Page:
Saturday, March 14, 2015

Tennessee Temple Closing

Although it didn't get as much press as the closing of Sweet Briar College in Virginia (a closing that is still being disputed and from what I read seemed premature), on the same day Tennessee Temple University announced its closing, or really its merger with Piedmont International University, which used to be Piedmont Bible College.

This has been harder for my fellow graduates and alumni of TTU (or College when I graduated) than it has been for me.  Working in higher ed, I know these things happen.  And I had long snipped my emotional ties to that institution, except for my many friends.  Of course, the transcript issue is a concern, but Piedmont will (have to) take care of that from now on.  I am not sure all of those people worried about transcripts really needed to be.  What do you need transcripts for except grad school?  Of course, I needed mine at 56 to apply to Georgia, so I have nothing to talk about there.

I have read the posts on Facebook, the reminiscing, the belly aching.  TTU was a place you couldn't feel neutral about.  That was one reason they had trouble with alumni.  The graduates either thought the place was (or became) too "liberal" and wouldn't support it, or they had traumatic experiences there and wouldn't support it.  Those who would have liked to for what they gained usually were in ministry and had not extra money for support.

I have thought about its own legacy in my life.  Six positives and some negatives.
1.  Discipline.  Whether it's walking every day (something my gynecologist told me to do in my 20s and which I have followed faithfully and it has served me well. Two miles a day has helped my mental health, my immune system, my heart, my blood sugar, and to some extent my weight.  However, I know I am seen as the crazy walking lady, especially with my dogs); or Bible study, or just not procrastinating (a practice I do not understand), or paying my bills on time, living on that campus taught me to be proactive, to plan, to get it done, to be responsible.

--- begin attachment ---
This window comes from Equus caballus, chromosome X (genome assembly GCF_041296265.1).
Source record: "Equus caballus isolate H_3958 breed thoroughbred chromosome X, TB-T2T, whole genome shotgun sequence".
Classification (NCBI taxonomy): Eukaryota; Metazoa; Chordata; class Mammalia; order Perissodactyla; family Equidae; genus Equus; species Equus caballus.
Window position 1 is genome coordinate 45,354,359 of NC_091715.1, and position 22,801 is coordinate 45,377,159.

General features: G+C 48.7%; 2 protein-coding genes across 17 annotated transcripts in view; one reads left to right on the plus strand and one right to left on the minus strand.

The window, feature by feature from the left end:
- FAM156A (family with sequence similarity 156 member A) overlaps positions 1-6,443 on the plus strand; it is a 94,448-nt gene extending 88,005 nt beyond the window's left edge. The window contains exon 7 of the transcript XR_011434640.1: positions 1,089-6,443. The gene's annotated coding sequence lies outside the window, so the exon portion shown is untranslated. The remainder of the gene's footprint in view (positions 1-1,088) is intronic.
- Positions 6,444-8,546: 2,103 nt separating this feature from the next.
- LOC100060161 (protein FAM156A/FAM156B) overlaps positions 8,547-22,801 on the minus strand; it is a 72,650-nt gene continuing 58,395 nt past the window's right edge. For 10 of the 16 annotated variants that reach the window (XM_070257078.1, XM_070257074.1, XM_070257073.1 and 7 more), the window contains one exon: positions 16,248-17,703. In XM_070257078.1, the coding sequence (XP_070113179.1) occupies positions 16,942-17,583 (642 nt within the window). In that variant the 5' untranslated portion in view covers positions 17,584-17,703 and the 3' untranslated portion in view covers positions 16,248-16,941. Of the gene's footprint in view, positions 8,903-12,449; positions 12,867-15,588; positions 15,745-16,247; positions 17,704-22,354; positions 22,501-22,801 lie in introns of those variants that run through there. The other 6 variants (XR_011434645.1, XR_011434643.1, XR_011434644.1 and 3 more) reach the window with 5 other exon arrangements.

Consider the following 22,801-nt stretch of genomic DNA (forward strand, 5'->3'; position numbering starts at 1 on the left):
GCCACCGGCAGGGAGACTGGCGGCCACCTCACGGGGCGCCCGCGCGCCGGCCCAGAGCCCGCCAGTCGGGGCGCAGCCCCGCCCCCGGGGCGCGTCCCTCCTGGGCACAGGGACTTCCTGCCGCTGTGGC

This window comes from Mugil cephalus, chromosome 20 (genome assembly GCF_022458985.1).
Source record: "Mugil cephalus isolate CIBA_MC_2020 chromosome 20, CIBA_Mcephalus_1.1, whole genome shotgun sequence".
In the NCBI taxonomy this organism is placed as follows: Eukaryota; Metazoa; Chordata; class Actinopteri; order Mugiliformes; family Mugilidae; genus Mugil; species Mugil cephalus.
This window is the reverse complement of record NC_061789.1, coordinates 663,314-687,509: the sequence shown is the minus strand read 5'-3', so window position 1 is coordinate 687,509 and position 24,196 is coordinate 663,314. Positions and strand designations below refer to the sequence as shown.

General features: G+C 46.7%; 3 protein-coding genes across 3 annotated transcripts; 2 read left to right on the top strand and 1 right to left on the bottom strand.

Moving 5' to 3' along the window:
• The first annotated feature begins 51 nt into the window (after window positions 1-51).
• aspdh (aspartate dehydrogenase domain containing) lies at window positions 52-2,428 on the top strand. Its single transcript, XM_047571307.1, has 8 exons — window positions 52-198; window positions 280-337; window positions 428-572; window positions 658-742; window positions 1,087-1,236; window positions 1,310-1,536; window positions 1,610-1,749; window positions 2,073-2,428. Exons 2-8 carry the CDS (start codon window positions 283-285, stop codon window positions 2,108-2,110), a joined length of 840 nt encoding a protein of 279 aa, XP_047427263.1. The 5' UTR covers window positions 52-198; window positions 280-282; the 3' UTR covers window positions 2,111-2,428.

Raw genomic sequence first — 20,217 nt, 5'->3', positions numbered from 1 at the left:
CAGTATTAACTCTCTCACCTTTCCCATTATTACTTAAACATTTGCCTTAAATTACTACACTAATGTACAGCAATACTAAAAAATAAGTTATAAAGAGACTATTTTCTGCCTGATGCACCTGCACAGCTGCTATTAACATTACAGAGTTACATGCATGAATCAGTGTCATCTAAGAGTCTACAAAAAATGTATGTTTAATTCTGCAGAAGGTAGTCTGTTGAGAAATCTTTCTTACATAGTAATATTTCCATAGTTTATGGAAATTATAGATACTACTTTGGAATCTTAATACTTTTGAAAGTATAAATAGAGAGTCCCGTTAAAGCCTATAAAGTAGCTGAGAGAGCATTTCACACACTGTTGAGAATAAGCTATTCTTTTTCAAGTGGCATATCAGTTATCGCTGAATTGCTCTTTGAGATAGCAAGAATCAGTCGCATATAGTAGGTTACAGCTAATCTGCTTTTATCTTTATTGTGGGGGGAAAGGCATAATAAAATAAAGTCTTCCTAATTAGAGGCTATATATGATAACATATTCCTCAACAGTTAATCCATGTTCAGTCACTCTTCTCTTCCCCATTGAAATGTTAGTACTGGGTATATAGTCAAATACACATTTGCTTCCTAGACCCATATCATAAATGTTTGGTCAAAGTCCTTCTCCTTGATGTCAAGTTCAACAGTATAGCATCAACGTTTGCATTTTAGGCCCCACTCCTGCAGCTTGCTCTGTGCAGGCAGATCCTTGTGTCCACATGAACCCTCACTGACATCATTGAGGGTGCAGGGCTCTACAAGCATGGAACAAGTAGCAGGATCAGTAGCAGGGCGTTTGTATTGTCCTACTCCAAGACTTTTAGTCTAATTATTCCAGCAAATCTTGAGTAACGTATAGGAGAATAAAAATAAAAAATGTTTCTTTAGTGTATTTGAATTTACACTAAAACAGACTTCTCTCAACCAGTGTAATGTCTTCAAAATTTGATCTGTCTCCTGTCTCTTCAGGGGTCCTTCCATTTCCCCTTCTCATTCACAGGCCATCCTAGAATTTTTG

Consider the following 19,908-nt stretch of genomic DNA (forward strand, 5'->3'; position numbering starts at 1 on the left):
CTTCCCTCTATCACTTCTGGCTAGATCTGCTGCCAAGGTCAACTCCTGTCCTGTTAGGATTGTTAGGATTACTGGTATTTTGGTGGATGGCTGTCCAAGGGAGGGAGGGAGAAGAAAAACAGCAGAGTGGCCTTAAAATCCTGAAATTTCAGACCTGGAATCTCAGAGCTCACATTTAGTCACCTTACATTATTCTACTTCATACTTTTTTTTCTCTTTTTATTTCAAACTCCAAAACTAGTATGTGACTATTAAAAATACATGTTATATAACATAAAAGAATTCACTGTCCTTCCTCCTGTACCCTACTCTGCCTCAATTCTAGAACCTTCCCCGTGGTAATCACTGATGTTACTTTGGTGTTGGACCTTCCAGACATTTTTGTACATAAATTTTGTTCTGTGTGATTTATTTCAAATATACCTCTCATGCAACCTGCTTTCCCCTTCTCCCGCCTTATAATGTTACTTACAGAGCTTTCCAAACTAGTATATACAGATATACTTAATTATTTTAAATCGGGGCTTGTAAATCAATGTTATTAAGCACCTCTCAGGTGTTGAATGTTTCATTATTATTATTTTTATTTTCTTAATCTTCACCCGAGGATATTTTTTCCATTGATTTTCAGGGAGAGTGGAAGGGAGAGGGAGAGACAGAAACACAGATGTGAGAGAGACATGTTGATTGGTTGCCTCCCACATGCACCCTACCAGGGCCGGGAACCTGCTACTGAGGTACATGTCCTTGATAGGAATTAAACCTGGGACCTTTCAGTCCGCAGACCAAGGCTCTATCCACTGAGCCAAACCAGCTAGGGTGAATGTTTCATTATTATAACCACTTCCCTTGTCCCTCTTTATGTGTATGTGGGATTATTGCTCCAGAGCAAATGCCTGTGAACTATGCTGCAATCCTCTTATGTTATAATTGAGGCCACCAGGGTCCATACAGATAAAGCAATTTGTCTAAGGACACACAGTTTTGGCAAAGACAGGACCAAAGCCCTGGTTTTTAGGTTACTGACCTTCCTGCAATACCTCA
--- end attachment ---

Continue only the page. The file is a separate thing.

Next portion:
2.  Bible study.  I was blessed to have a strong Biblical foundation.  Of course, the "place" didn't always follow the Bible's real teaching about leadership, church polity, and treatment of other believers, but what was taught was amazing.
3.  Awesome friends I can't even begin to list here.
4.  Appreciation of the arts and of course being in the communication field, thanks especially to Dr. Steve Euler.  In general, a good undergraduate education (but dated).
5.  A suspicion of people with "new ideas"  or charismatic personalities.  When some fad goes through the "Christian community"--whether The Shack or Bill Gothard or courtship dating or whatever, I roll my eyes and sit it out.  That may be natural for me but seeing gullibility at TTU really reinforced it.
6.  Forensics and debate experience.
1.  My fleshly self-righteousness was more encouraged than discouraged.  Unlike my peers who think of legalism as just outward behaviors, I long ago recognized legalism as a problem within, and especially within me.
2. Therefore, judgmentalism continues to be a struggle for me.  Case in point, tattoos.  I don't get them.  Surely there is a better use for your money and skin than all those indelible designs (not even mentioning the Old Testament prohibition against them).
3.  See #5 above.
4.  Shame.  This is the worst one and the hardest one to explain.  I don't want to be outed as having gone to TTU.  Yesterday a colleague said she met a former colleague from TTU at a professional meeting.  I felt like a secret was out.  Of course, if someone asks, I'll tell them.  Maybe now I can write that my undergraduate degree was from Piedmont International University (I do not advertise my undergrad degree).
The shame also comes from a feeling of being complicit in what others suffered.
5.  A defensiveness about any perception of being taken advantage of or disrespected, since there was so much indirect disrespect of women.  However, this continues in the Southern Baptist Convention.
6.  Gaps in my undergrad education, as someone said, a lack of critical thinking because dissent was forbidden.  But I learned that afterward through being a debate coach there for several years, so that helps.

Comments appreciated.  I prefer to write on this blog, as it gives me more space for nuance.  Nuance is missing in all discourse now, as well as civility.

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